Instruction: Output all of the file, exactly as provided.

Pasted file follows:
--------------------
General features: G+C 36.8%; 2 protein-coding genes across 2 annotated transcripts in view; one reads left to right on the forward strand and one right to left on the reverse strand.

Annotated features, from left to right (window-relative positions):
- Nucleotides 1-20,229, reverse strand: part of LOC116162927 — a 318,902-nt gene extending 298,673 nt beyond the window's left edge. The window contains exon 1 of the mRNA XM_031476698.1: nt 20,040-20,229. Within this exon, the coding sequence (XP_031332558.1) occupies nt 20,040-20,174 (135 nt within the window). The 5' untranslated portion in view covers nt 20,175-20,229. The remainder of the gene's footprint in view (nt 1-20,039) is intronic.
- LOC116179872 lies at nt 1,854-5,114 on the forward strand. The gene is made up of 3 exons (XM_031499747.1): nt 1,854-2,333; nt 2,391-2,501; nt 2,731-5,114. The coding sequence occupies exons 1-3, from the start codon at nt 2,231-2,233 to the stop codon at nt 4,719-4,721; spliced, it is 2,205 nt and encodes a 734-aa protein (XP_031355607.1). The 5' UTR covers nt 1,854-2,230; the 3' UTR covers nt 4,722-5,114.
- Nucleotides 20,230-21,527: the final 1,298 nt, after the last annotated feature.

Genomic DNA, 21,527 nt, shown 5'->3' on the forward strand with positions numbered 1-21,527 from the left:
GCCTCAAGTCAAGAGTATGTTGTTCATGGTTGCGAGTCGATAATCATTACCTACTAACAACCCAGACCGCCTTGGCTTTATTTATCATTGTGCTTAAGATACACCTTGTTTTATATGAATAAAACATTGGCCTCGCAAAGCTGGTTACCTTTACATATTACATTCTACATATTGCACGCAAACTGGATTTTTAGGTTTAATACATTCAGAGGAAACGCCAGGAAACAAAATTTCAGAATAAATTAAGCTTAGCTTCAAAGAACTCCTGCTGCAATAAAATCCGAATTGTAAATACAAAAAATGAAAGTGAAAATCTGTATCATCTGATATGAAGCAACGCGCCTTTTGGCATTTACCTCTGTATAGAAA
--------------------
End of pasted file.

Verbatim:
General features: G+C 36.8%; 2 protein-coding genes across 2 annotated transcripts in view; one reads left to right on the forward strand and one right to left on the reverse strand.

Annotated features, from left to right (window-relative positions):
- Nucleotides 1-20,229, reverse strand: part of LOC116162927 — a 318,902-nt gene extending 298,673 nt beyond the window's left edge. The window contains exon 1 of the mRNA XM_031476698.1: nt 20,040-20,229. Within this exon, the coding sequence (XP_031332558.1) occupies nt 20,040-20,174 (135 nt within the window). The 5' untranslated portion in view covers nt 20,175-20,229. The remainder of the gene's footprint in view (nt 1-20,039) is intronic.
- LOC116179872 lies at nt 1,854-5,114 on the forward strand. The gene is made up of 3 exons (XM_031499747.1): nt 1,854-2,333; nt 2,391-2,501; nt 2,731-5,114. The coding sequence occupies exons 1-3, from the start codon at nt 2,231-2,233 to the stop codon at nt 4,719-4,721; spliced, it is 2,205 nt and encodes a 734-aa protein (XP_031355607.1). The 5' UTR covers nt 1,854-2,230; the 3' UTR covers nt 4,722-5,114.
- Nucleotides 20,230-21,527: the final 1,298 nt, after the last annotated feature.

Genomic DNA, 21,527 nt, shown 5'->3' on the forward strand with positions numbered 1-21,527 from the left:
GCCTCAAGTCAAGAGTATGTTGTTCATGGTTGCGAGTCGATAATCATTACCTACTAACAACCCAGACCGCCTTGGCTTTATTTATCATTGTGCTTAAGATACACCTTGTTTTATATGAATAAAACATTGGCCTCGCAAAGCTGGTTACCTTTACATATTACATTCTACATATTGCACGCAAACTGGATTTTTAGGTTTAATACATTCAGAGGAAACGCCAGGAAACAAAATTTCAGAATAAATTAAGCTTAGCTTCAAAGAACTCCTGCTGCAATAAAATCCGAATTGTAAATACAAAAAATGAAAGTGAAAATCTGTATCATCTGATATGAAGCAACGCGCCTTTTGGCATTTACCTCTGTATAGAAA